22 {
23 Account = accountValue;
24 FirstName = firstNameValue;
25 LastName = lastNameValue;
26 Balance = balanceValue;
27 } // end constructor
28
29 // property that gets and sets Account 30 public int Account 31 { 32 get 33 { 34 return account; 35 } // end get 36 set 37 { 38 account = value; 39 } // end set 40 } // end property Account 41 42 // property that gets and sets FirstName 43 public string FirstName 44 { 45 get 46 { 47 return firstName; 48 } // end get 49 set 50 { 51 firstName = value; 52 } // end set 53 } // end property FirstName 54 55 // property that gets and sets LastName 56 public string LastName 57 { 58 get 59 { 60 return lastName; 61 } // end get 62 set 63 { 64 lastName = value; 65 } // end set 66 } // end property LastName 67 68 // property that gets and sets Balance 69 public decimal Balance 70 { 71 get 72 { 73 return balance; 74 } // end get 75 set 76 { 77 balance = value; 78 } // end set 79 } // end property Balance 80 } // end class RecordSerializable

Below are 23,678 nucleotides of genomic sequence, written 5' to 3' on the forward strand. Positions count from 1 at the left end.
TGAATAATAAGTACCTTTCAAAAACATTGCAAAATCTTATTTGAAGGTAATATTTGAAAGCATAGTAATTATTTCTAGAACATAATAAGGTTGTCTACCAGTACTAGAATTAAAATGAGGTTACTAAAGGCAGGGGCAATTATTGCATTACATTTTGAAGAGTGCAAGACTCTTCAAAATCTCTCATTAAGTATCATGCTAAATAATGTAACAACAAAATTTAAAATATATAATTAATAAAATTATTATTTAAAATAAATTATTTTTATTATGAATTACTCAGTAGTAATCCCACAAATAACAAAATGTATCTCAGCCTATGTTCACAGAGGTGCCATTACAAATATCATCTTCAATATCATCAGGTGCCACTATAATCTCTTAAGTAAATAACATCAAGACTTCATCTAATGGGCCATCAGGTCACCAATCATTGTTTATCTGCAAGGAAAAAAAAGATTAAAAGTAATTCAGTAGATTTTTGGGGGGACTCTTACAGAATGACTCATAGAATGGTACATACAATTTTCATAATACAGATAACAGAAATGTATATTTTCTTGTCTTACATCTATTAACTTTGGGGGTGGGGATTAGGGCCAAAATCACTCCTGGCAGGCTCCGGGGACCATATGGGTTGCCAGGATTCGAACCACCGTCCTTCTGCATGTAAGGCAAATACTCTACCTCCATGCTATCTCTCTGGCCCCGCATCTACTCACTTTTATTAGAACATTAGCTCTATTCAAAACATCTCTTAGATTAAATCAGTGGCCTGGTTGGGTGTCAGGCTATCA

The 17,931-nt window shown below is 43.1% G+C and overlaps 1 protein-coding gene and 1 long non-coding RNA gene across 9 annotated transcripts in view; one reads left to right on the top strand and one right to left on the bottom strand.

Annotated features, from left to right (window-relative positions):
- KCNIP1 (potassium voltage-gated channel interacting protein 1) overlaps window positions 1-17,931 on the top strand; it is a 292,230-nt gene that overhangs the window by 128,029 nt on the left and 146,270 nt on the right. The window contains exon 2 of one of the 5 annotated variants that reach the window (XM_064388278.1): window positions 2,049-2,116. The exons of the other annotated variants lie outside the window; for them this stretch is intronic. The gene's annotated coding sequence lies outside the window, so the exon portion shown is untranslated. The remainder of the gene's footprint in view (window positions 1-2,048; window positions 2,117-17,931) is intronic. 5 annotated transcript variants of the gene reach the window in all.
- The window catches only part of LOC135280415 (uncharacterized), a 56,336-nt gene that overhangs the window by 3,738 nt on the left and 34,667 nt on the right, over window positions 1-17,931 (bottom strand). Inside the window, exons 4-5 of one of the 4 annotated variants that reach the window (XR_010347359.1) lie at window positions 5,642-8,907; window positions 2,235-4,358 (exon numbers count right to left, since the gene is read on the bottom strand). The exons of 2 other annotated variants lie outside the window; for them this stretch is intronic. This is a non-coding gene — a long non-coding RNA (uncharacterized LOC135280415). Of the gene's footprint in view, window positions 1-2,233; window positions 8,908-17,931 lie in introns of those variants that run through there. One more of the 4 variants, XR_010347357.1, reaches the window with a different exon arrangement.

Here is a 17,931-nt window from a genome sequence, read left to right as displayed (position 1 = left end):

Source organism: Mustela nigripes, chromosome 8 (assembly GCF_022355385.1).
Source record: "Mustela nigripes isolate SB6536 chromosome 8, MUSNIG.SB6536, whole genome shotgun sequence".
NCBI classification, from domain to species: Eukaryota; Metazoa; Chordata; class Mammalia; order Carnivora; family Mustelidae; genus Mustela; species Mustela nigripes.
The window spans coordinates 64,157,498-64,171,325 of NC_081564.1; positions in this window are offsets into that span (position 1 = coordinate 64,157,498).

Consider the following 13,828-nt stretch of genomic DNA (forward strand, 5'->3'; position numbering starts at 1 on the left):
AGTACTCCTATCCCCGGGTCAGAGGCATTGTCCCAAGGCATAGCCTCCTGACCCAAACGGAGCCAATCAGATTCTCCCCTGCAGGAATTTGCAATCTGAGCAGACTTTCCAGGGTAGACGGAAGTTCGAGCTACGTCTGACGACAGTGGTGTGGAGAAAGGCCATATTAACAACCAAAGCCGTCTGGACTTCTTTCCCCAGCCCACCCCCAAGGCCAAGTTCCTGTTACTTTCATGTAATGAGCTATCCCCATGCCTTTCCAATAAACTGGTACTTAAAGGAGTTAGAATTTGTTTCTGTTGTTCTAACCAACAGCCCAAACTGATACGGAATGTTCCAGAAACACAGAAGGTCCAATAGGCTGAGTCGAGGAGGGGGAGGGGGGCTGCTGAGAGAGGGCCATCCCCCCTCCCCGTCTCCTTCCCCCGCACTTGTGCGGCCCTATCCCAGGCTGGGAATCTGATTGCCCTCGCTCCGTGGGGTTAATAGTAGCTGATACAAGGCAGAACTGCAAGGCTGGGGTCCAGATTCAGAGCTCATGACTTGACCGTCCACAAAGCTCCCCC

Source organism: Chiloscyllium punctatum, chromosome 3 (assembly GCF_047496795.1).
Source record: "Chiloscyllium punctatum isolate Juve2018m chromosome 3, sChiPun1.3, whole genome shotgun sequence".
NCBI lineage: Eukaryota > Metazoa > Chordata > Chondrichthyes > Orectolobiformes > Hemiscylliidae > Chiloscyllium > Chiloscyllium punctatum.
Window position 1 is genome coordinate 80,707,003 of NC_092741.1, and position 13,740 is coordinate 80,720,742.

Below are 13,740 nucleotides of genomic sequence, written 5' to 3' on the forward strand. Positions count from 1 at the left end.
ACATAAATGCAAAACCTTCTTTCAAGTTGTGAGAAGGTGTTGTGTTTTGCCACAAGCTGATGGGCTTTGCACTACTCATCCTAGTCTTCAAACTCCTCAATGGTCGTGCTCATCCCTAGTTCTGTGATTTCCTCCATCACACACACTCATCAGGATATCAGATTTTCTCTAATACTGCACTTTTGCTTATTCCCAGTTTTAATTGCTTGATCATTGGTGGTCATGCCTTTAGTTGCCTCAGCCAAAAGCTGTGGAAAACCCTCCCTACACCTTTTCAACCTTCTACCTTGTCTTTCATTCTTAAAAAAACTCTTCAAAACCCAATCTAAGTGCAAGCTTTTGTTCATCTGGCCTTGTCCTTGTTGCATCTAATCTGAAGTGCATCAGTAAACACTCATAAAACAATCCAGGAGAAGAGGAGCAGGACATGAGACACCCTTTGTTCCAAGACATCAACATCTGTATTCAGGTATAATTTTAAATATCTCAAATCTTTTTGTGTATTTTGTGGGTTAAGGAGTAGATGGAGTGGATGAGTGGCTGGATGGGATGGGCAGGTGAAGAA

In a class that is marked with the [Serializable] attribute or that implements interface ISerializable, you must ensure that every instance variable of the class is also serializable. All simple-type variables and strings are serializable. For variables of reference types, you must check the class declaration (and possibly its base classes) to ensure that the type is serializable. By default, array objects are serializable. However, if the array contains references to other objects, those objects may or may not be serializable.

Using a Serialization Stream to Create an Output File